Yale Economist Gorton Questions the Stability of Stablecoins


You don’t have to dig deep to find reasons to question the stability of stablecoins. Take Tether, the most widely circulated stablecoin, which is designed to be worth precisely $1. (Hence “tether.”) Right on the company’s home page, under the headline “100% Backed,” there is this: “Every Tether token is always 100% backed by our reserves, which include traditional currency and cash equivalents and, from time to time, may include other assets and receivables from loans made by Tether to third parties, which may include affiliated entities (collectively, “reserves”).

Backed by “traditional currency”? Great. “Cash equivalents”? Well, probably OK. “Other assets and receivables from loans made by Tether to third parties”? Those are of questionable value. Loans to “affiliated entities”? Even sketchier.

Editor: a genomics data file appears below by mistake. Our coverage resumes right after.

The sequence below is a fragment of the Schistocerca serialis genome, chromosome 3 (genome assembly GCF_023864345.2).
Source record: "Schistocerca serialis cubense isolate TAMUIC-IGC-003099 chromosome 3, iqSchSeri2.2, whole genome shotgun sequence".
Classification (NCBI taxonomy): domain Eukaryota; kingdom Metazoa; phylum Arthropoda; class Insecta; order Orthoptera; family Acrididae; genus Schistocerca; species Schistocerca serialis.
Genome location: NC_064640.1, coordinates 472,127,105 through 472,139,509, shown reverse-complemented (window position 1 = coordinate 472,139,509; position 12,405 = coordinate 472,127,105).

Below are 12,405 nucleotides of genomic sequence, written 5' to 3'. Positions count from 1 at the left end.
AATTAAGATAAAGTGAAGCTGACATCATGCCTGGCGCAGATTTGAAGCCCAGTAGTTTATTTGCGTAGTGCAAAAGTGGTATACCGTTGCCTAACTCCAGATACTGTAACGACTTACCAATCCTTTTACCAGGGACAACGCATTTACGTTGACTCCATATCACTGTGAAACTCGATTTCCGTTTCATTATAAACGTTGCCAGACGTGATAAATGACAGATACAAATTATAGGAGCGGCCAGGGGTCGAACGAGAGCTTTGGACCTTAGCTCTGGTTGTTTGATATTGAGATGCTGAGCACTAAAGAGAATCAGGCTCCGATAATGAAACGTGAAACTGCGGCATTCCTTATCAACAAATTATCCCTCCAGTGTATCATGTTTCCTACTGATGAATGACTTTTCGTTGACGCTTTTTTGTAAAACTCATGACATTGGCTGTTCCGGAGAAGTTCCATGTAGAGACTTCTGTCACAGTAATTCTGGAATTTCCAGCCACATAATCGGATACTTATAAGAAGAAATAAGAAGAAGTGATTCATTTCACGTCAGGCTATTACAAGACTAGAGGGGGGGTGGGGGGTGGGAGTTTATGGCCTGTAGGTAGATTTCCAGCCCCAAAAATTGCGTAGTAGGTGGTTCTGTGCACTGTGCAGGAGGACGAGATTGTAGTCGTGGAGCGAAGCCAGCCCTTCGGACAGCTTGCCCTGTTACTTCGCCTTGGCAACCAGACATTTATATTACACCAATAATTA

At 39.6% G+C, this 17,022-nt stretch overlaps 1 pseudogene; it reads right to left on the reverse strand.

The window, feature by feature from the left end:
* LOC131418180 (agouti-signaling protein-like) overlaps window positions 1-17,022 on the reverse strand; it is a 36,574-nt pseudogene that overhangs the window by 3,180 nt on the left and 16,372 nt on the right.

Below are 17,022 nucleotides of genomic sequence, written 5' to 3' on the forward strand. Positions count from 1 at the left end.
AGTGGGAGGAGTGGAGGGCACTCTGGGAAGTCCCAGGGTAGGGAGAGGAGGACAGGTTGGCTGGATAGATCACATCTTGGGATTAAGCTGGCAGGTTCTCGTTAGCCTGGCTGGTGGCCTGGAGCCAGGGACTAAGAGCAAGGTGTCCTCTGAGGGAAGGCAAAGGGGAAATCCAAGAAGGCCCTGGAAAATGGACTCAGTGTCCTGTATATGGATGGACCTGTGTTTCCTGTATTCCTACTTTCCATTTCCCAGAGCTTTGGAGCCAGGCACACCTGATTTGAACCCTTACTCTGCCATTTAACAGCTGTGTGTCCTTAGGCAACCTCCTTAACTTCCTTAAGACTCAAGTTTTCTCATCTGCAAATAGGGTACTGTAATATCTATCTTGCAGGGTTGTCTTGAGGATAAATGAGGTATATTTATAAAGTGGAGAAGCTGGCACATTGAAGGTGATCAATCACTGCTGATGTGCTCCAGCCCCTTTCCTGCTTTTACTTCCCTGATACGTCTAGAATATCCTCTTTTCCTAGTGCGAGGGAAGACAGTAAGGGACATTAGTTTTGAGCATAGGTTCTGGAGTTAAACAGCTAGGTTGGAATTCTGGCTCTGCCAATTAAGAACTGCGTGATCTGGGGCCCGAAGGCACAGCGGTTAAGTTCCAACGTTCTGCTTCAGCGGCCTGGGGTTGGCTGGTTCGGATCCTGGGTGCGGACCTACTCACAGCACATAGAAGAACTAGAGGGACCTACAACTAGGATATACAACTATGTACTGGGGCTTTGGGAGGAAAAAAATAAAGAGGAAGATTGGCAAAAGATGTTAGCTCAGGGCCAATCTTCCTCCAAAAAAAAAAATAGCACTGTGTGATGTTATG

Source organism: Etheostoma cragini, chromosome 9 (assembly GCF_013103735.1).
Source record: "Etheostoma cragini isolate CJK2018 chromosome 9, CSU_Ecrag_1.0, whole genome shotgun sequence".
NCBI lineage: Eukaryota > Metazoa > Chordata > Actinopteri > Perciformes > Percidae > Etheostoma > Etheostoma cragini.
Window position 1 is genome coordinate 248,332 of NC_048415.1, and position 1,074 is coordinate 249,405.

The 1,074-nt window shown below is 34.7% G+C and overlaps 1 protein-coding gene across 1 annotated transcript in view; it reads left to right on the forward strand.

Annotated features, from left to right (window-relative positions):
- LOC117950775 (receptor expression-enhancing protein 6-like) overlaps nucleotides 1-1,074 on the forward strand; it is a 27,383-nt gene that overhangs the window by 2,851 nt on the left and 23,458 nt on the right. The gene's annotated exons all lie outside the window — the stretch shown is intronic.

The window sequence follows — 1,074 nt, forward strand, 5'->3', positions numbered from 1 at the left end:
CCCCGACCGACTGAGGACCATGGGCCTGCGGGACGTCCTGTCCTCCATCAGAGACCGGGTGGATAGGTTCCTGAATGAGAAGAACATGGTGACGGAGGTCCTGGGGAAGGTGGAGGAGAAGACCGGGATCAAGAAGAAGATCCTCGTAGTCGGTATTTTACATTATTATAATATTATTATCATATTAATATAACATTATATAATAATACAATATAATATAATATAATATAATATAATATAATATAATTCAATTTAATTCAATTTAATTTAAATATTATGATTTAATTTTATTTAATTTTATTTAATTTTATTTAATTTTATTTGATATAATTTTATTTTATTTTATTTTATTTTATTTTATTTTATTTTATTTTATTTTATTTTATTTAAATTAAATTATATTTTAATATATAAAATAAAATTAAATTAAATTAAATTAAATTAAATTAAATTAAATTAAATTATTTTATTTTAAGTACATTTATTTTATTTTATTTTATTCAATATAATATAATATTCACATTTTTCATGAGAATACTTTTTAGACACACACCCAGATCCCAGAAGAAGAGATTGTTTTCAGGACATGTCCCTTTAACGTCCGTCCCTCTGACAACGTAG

Gary Gorton, an economist who is a finance professor at Yale School of Management, is known for diagnosing the instabilities in the financial system that led to the global financial crisis of 2008-09. He cited Tether’s disclosure language on April 15 in a video talk in which he said stablecoins amount to a form of “wildcat banking.” Here’s how Wikipedia defines wildcat banking, a term that dates to the period from 1836 to 1865: “Operating primarily as banks of issue rather than deposit banks, wildcat banks circulated currency that was formally redeemable in gold or silver coin, but practically based on other assets such as government bonds or real estate notes.”



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